Saturday, May 24, 2008

Smoking, drugs & hypocrisy

It should not come as any surprise that the biggest beneficiary, monetarily speaking, of the war being waged against smokers is the pharmaceutical industry. The more smokers who can be “encouraged” (or forced) to quit, the greater the sales of smoking cessation products like bupropion SR, nicotine gum, nicotine inhalers, nicotine lozenges, nicotine nasal spray, nicotine patches, and varenicline.

This represents a serious problem of which the public is largely unaware.

The public has been told that “big tobacco” is not to be trusted; that their only objective is to increase revenues from the sale of tobacco products. Tobacco control “experts” foster the belief that any organization or individual accepting funding from the tobacco industry is tainted by their association with big tobacco and should be dismissed out of hand.

Dr. Michael Siegel, himself an anti-smoking advocate, makes the point succinctly in an April 29, 2008 to his blog, The Rest of the Story: Right From the Anti-Smoking Playbook: When You Don't Like Something Someone Says, Accuse Them of Being a Big Tobacco Shill.

The question which has to be answered is whether scientific studies conducted, directly or indirectly, with funding from the pharmaceutical industry are any more reputable or reliable than those conducted with funding from big tobacco. Both aspire to generate income from increased sales of their respective products.

According to the Canadian Institute for Health Information (CIHI), total expenditures on prescribed and non-prescribed drugs in Canada reached $21.8 billion in 2004.
Obviously, there’s a lot of money to be made from the manufacture, distribution and sale of both prescription and over-the-counter drugs, including smoking cessation drugs.

And, the anti-smoker brigade, to a greater and greater degree, is being funded by big pharmaceutical interests. They have a vested interest in imposing restrictions on smoking, via bans and punitive taxation on tobacco products. The more smokers forced to quit, the greater the profits of the drug companies.

And financial support from pharmaceutical interests may well be influencing the decisions of those receiving the funding. This was illustrated in another post by Dr. Siegel: “Press Release on Smoking Cessation Guidelines Fails to Disclose Financial Conflict of Interest of Expert Panelists”, published on May 8, 2008.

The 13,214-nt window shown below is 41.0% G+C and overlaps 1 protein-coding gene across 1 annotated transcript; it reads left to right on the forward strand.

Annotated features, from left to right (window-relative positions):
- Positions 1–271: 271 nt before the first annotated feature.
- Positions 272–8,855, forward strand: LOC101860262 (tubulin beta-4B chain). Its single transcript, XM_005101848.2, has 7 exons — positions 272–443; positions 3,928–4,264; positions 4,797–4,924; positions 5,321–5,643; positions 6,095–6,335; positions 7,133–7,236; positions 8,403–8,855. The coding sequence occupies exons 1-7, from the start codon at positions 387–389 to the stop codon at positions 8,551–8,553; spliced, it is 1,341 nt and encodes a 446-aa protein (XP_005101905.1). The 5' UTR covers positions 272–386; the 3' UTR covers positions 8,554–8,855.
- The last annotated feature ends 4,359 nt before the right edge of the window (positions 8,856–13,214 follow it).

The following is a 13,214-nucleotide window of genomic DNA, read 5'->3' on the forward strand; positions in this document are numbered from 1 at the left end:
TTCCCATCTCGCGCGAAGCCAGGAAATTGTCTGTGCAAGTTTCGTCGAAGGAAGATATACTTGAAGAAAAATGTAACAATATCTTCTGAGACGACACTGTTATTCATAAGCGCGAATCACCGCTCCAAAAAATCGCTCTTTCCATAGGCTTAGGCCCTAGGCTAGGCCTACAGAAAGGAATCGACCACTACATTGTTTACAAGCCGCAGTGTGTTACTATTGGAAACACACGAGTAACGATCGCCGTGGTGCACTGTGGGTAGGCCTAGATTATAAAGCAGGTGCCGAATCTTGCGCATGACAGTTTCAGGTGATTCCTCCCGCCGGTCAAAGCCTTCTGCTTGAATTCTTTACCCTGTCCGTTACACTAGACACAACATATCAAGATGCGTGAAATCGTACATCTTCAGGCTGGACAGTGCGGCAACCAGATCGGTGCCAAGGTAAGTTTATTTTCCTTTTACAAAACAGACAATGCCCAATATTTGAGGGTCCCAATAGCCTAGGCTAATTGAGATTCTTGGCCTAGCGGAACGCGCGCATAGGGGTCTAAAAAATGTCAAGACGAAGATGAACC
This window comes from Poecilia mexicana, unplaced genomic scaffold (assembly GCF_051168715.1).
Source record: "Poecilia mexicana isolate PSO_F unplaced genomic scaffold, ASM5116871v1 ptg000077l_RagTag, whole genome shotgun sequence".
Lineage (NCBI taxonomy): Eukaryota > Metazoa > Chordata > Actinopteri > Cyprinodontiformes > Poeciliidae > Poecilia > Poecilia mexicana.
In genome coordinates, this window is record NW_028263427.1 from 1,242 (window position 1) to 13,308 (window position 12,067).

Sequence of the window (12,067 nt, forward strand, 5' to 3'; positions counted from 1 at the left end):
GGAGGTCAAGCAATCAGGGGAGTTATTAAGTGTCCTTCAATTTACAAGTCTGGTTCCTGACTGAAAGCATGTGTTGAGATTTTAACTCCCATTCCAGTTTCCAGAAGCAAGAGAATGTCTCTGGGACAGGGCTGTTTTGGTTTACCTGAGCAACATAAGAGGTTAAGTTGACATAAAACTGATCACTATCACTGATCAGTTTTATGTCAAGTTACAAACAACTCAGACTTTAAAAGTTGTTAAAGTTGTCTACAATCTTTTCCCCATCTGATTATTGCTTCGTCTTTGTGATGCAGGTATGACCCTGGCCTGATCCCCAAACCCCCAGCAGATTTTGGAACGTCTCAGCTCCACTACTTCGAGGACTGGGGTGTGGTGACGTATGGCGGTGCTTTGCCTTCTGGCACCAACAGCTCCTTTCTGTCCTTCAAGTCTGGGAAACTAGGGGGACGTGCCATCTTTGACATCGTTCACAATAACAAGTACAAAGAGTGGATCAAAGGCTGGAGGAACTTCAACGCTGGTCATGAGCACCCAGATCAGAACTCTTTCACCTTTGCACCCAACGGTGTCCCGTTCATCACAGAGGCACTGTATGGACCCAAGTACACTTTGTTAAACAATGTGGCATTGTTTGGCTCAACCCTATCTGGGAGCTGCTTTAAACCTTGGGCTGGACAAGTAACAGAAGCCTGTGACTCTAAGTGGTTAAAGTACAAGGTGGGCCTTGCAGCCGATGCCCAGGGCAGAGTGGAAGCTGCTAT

Dr. Siegel notes in his post: “A press release issued by the Agency for Healthcare Research & Quality (AHRQ) to publicize the findings of a review by an expert panel of the role of clinicians in smoking cessation fails to disclose the significant financial conflicts of interests of the panelists.”

Dr. Siegel remarks that the press release lists drugs approved by the US FDA (Food and Drug Administration) as smoking cessation treatments that “dramatically increase the success of quitting”, including those NRT drugs listed above. He also points out that, “The press release fails to also mention that other research indicates that the overwhelming majority of smokers who quit successfully for the long-term do so via a cold turkey and not a medication-based approach”.

But, the most troubling acknowledgement in the post is that: “Nowhere, however, does the press release mention that 9 of the members of the expert panel, including its chair, have financial conflicts of interest by virtue of having received money from Big Pharma. Most of the companies from which funding was received are precisely those which manufacture or distribute smoking cessation medications and which therefore stand to gain financially from the panel's recommendations”.

He goes on: “While allowing conflicted individuals to serve on the panel is itself questionable, the failure to disclose the conflict in reports of the findings of the panelists is indefensible”.

The hypocrisy of the situation is undeniable. The science and statistics of studies funded by the tobacco industry can be summarily dismissed because they are motivated by profit and personal gain. Studies by organizations and individuals funded by the pharmaceutical industry are accepted without question, despite being motivated by profit and personal gain.

Of course, the drug companies are acting in our best interests, aren’t they? Uh-huh.

And if you buy into that little bit of wisdom, a friend of a friend of mine has some prime ocean front property available on the Saskatchewan/Alberta border. I’d be happy to put in a good word for you.

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